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The Legal World, Prisoners’ Rights


  1. Chapter 11, “The Legal World, Prisoners’ Rights,” in your Corrections in the 21st Century textbook.
    1. Summarize inmates’ rights and the U.S. cases that awarded them those rights.
    2.  Explain how inmates’ rights impact correctional administration.
    3.  Articulate your perspective about whether inmates have too many or too few rights.
    4.  Assess the rights of inmates in the U.S.

Prisoners do not have full access to constitutional rights but they are protected by the Eighth Amendment's prohibition against cruel and unusual punishment. This protection also requires that prisoners be afforded a minimum standard of living. For example, in Brown v. Plata, the Supreme Court upheld a court-mandated population limit to curb overpopulation which violated the Eighth Amendment in California prisons. However, federal and state laws govern the establishment and administration of prisons as well as the rights of the inmates.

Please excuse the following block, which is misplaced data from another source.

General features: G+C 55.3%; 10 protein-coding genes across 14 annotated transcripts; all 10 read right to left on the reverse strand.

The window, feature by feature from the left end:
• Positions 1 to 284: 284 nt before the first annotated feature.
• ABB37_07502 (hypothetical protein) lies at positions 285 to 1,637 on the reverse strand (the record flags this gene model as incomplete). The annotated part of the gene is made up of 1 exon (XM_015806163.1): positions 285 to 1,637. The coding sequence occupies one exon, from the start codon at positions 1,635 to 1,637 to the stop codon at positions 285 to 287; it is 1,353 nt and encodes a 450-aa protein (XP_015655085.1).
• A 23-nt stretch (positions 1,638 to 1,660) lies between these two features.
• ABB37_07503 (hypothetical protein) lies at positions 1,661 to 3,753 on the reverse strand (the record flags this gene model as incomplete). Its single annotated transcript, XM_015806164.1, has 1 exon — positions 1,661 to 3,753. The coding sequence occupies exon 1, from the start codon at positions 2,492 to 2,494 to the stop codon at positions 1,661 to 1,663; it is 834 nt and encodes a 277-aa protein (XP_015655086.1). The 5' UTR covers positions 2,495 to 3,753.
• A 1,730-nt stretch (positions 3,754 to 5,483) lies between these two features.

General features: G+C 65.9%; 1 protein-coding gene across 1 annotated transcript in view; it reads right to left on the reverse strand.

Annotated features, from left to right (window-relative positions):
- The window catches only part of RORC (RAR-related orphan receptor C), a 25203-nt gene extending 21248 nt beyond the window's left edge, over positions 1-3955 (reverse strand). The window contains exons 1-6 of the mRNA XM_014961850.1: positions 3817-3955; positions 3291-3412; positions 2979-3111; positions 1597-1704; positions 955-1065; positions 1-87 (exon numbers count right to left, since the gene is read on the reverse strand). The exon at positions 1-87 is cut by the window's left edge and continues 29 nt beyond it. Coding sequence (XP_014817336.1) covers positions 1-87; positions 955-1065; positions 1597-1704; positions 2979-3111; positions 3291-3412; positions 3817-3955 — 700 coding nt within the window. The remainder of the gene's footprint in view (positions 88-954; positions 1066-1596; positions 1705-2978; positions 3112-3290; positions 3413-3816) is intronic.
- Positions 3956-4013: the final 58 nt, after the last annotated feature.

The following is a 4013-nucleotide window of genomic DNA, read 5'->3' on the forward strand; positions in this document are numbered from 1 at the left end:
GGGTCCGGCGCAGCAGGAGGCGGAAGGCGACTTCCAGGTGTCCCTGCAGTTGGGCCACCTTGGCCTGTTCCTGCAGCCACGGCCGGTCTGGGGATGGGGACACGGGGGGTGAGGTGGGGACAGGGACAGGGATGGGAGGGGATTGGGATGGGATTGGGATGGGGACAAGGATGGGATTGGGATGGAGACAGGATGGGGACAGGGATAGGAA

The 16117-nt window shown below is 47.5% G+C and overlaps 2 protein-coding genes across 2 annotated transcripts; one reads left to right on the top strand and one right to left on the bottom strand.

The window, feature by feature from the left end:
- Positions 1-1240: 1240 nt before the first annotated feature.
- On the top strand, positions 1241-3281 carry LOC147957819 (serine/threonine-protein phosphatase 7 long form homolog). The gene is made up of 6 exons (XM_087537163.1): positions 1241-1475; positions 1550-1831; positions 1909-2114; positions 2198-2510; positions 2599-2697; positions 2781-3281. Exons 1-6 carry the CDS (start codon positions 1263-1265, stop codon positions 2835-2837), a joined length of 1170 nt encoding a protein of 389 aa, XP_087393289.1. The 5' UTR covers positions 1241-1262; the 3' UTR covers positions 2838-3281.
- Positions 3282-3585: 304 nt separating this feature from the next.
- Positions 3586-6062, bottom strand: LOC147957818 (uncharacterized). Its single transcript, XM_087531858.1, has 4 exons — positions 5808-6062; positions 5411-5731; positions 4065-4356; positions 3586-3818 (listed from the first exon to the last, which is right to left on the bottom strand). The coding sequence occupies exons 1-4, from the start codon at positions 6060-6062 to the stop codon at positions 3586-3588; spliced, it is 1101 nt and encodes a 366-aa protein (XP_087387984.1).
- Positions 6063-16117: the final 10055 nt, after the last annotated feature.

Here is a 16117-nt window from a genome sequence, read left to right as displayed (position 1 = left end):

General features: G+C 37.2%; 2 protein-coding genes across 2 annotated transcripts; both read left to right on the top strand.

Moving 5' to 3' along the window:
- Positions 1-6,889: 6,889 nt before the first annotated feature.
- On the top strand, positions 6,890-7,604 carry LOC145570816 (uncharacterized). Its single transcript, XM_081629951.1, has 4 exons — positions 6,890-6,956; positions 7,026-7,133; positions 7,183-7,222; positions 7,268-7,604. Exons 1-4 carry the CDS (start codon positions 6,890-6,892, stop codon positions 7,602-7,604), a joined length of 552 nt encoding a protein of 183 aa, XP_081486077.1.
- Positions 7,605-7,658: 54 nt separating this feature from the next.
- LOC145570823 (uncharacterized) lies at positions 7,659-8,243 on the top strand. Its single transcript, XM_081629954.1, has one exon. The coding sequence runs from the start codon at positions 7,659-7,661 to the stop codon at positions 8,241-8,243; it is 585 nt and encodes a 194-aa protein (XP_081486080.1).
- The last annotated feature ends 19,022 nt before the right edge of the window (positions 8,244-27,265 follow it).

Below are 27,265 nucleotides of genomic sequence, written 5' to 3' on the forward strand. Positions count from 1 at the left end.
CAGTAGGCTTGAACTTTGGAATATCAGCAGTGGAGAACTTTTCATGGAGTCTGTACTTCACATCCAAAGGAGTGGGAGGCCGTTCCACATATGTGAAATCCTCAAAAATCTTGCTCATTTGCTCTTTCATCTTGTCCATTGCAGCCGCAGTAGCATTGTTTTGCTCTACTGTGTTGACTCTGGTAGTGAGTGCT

Regardless, prisoners retain some constitutional rights, such as due process in their right to administrative appeals and a right of access to the parole process. Additionally, the Equal Protection Clause of the Fourteenth Amendment applies to prison inmates, protecting them against unequal treatment on the basis of race, sex, and creed, and the Model Sentencing and Corrections Act, created by the Uniform Law Commission in 1978, provides that a confined person has a protected interest in freedom from discrimination on the basis of race, religion, national origin, or sex. Prisoners also have rights to speech and religion, to the extent these rights do not interfere with their status as inmates.



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